“We are continuing to purchase those products made by forced labor. And we will continue to support the Chinese practice of forced labor through pocket money,” he said.

“We have to exercise due diligence and we have to check the products we are about to buy, where it is made and what kind of products I’m purchasing, (including) a solar panel…there is great chance that those products are tainted by the forced labor.”

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But the allegations of forced labour are hard to prove. That’s because China has been heavily reluctant to allow any outside observers into the region, according to Ketty Nivyabandi, the secretary general of Amnesty International Canada.

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“That does not mean that forced labour is not taking place,” Nivyabandi said

“It just means instead that it’s extremely difficult to provide concrete evidence, the kind of concrete evidence we usually provide in other situations and context to support the findings of forced labour.”

China has repeatedly defended the camps as a being part of their efforts to alleviate poverty in the area through skills training and work opportunities. But while China says the program is “voluntary,” the report found that it is “impossible” for a citizen to refuse the supposed opportunity because they would effectively be aligning themselves with the “three evils.”

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The “three evils” is the term China uses to describe terrorism, extremism, and separatism. That means those who refuse to participate in the poverty alleviation program could be seen as extremists, terrorists and separatists, according to the report.

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However, those looking for more environmentally-friendly power sources without participating in a potential violation of rights still have options, Murphy said.

Not all polysilicon manufacturers use Uyghur forced labour, and many solar power companies that have discovered forced labour in their supply chains are trying to remove it, according to Murphy.

“The solar industry, in contrast to a lot of other industries that might find out that they are complicit in human rights violations, have stepped up and said, ‘We do not think that our ethical approach to the climate is compatible with these kinds of human rights violations,’” Murphy said.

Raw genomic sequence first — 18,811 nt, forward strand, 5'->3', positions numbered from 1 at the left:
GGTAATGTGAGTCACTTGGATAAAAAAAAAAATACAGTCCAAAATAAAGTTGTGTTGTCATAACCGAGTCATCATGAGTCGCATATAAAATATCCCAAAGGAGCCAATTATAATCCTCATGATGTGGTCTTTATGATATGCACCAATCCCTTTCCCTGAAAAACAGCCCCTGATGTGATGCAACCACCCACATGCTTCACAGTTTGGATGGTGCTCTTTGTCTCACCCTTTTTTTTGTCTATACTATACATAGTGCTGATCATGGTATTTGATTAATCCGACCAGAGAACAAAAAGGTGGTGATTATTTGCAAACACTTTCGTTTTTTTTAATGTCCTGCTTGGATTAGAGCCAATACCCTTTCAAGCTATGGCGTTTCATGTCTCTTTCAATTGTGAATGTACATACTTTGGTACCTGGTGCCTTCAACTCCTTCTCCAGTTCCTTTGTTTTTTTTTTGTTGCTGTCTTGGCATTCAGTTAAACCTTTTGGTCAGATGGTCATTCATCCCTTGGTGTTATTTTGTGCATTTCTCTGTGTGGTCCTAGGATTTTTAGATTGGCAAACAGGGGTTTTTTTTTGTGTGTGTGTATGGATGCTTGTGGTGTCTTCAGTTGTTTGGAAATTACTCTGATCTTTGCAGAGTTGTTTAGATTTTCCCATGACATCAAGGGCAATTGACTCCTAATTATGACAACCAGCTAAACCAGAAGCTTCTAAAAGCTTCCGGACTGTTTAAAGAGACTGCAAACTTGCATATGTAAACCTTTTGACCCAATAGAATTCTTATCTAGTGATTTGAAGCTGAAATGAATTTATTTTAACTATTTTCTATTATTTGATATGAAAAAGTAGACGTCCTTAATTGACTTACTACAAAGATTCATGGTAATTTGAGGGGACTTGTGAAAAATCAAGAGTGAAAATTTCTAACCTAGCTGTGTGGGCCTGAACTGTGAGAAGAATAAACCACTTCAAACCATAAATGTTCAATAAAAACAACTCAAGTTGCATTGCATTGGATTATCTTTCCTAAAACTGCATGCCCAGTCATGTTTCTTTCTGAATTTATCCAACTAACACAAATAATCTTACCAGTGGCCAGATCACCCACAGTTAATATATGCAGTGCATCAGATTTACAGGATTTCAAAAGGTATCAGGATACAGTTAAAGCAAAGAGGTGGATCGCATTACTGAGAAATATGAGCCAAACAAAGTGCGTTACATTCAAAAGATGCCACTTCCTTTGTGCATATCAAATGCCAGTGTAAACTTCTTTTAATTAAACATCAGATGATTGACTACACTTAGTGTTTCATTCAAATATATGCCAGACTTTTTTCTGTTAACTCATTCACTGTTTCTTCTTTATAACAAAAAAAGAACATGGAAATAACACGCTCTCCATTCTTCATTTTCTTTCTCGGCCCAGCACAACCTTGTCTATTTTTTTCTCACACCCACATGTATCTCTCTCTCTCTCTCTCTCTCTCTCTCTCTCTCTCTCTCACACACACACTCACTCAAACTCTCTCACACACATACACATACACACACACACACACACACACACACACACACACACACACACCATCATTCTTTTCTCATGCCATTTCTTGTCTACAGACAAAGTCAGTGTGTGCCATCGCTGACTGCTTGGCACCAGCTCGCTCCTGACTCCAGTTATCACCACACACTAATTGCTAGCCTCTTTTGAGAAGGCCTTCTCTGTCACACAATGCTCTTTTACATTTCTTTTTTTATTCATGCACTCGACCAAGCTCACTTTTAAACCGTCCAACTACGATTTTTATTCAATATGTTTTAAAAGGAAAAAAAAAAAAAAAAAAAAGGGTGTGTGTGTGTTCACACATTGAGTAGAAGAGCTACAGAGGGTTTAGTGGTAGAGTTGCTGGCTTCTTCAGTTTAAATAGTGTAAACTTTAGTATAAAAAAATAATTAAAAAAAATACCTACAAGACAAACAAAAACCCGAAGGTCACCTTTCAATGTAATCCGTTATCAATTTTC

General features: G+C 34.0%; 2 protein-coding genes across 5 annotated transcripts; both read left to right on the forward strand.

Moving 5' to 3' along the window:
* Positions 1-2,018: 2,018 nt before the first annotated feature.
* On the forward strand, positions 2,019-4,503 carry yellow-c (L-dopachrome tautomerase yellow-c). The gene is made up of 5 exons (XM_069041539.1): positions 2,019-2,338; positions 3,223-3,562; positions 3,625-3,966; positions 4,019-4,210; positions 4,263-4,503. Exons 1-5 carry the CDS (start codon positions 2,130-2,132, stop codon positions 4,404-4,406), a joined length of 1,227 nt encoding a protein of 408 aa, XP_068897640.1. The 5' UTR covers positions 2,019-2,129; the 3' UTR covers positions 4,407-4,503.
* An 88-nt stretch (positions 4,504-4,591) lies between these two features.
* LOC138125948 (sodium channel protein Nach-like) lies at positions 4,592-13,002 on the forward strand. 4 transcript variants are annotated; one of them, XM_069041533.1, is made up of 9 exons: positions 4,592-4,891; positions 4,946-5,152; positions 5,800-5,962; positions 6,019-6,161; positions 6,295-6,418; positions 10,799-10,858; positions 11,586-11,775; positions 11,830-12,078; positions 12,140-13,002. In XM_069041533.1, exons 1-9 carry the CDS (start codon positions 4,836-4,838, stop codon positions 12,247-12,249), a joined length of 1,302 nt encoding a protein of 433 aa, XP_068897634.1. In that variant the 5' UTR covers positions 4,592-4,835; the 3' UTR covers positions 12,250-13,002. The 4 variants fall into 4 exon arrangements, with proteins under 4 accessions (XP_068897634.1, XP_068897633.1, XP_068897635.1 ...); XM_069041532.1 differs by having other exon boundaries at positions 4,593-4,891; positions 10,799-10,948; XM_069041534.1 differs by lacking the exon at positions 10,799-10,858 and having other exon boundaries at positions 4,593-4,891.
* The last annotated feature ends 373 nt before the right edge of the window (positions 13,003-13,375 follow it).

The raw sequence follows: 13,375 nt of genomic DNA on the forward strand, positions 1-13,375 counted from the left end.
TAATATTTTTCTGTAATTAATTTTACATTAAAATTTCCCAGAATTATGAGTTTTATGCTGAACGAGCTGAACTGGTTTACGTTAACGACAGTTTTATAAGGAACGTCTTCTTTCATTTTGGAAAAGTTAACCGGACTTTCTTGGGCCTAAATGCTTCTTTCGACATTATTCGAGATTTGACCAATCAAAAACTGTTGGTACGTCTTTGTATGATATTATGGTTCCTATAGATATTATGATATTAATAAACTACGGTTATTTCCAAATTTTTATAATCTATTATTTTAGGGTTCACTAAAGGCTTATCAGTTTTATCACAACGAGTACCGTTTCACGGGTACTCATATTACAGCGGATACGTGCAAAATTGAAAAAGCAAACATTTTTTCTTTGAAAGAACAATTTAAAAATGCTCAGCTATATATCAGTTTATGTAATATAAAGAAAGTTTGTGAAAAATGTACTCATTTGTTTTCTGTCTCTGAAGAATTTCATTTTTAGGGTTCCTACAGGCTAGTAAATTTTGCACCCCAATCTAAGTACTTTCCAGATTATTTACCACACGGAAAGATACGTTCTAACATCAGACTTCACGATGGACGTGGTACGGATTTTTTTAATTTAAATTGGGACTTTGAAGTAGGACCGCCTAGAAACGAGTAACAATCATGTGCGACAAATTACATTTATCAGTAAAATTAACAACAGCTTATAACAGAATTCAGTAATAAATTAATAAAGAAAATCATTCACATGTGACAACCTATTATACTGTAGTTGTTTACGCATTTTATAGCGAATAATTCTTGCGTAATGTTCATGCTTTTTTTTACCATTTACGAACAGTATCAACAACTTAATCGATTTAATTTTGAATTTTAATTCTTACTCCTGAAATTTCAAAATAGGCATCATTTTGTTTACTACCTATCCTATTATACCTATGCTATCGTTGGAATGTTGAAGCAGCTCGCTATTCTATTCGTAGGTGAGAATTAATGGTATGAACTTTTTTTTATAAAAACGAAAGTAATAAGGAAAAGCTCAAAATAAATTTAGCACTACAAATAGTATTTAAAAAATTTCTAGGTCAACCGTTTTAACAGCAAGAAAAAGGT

“They are working diligently to try to figure out how to address this issue.”

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The government has also taken steps to try to determine whether there is forced labour in supply chains for products that end up in Canada — including within the solar energy industry.

“Our officials are working collaboratively with the (Canada Border Services Agency) CBSA to monitor and collect evidence related to problematic supply chains, including those coming from the Xinjiang region of China,” said Tassi.

“This research and analysis will be provided to the CBSA for its consideration and possible enforcement.”

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Her comment was backed up by the public servants responsible for that work, who said the government has been conducting “proactive research” on supply chains in the Xinjiang region.

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And while the government undertakes that work, companies should be taking action, according to Nivyabandi.

“We cannot wait until we’ve got full evidence that these concrete evidence, knowing that human rights violations by nature tend to be difficult to prove…those who are committing them do not want you to find out, so they are designed to be difficult to prove,” she said.

“We cannot be in a situation where companies are waiting to have full evidence in order to question their operations in the region, it should be the other way around. The first signal of any allegation of human rights should prompt companies to to exercise due diligence and to pull out until there’s been evidence stating the contrary.”